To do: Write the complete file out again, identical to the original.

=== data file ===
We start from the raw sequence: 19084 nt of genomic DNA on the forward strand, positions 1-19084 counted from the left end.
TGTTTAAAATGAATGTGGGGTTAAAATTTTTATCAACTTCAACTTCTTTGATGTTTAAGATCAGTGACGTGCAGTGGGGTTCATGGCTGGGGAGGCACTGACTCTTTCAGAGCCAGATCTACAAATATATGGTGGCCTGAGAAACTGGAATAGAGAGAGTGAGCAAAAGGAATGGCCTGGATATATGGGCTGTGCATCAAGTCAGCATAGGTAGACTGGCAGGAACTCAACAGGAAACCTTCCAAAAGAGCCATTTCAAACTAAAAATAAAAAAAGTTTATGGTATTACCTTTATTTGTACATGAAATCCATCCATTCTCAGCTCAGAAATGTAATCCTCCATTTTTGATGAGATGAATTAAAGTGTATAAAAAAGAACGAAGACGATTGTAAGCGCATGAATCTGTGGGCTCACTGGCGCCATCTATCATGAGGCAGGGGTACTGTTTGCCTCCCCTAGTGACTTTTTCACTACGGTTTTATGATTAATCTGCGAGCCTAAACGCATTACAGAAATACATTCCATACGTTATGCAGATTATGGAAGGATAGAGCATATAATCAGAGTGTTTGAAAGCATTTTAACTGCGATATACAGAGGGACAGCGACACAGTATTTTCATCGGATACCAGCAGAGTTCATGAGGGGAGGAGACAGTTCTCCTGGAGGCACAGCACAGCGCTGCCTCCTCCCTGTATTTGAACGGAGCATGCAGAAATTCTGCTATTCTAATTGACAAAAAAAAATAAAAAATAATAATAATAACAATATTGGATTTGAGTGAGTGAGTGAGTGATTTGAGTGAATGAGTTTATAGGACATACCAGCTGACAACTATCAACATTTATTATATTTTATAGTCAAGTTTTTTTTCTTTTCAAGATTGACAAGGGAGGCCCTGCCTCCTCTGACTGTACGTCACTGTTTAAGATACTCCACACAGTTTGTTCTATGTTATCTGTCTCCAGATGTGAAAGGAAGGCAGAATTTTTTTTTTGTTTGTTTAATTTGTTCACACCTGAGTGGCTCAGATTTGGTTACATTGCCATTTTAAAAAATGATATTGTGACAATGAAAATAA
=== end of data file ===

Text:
We start from the raw sequence: 19084 nt of genomic DNA on the forward strand, positions 1-19084 counted from the left end.
TGTTTAAAATGAATGTGGGGTTAAAATTTTTATCAACTTCAACTTCTTTGATGTTTAAGATCAGTGACGTGCAGTGGGGTTCATGGCTGGGGAGGCACTGACTCTTTCAGAGCCAGATCTACAAATATATGGTGGCCTGAGAAACTGGAATAGAGAGAGTGAGCAAAAGGAATGGCCTGGATATATGGGCTGTGCATCAAGTCAGCATAGGTAGACTGGCAGGAACTCAACAGGAAACCTTCCAAAAGAGCCATTTCAAACTAAAAATAAAAAAAGTTTATGGTATTACCTTTATTTGTACATGAAATCCATCCATTCTCAGCTCAGAAATGTAATCCTCCATTTTTGATGAGATGAATTAAAGTGTATAAAAAAGAACGAAGACGATTGTAAGCGCATGAATCTGTGGGCTCACTGGCGCCATCTATCATGAGGCAGGGGTACTGTTTGCCTCCCCTAGTGACTTTTTCACTACGGTTTTATGATTAATCTGCGAGCCTAAACGCATTACAGAAATACATTCCATACGTTATGCAGATTATGGAAGGATAGAGCATATAATCAGAGTGTTTGAAAGCATTTTAACTGCGATATACAGAGGGACAGCGACACAGTATTTTCATCGGATACCAGCAGAGTTCATGAGGGGAGGAGACAGTTCTCCTGGAGGCACAGCACAGCGCTGCCTCCTCCCTGTATTTGAACGGAGCATGCAGAAATTCTGCTATTCTAATTGACAAAAAAAAATAAAAAATAATAATAATAACAATATTGGATTTGAGTGAGTGAGTGAGTGATTTGAGTGAATGAGTTTATAGGACATACCAGCTGACAACTATCAACATTTATTATATTTTATAGTCAAGTTTTTTTTCTTTTCAAGATTGACAAGGGAGGCCCTGCCTCCTCTGACTGTACGTCACTGTTTAAGATACTCCACACAGTTTGTTCTATGTTATCTGTCTCCAGATGTGAAAGGAAGGCAGAATTTTTTTTTTGTTTGTTTAATTTGTTCACACCTGAGTGGCTCAGATTTGGTTACATTGCCATTTTAAAAAATGATATTGTGACAATGAAAATAA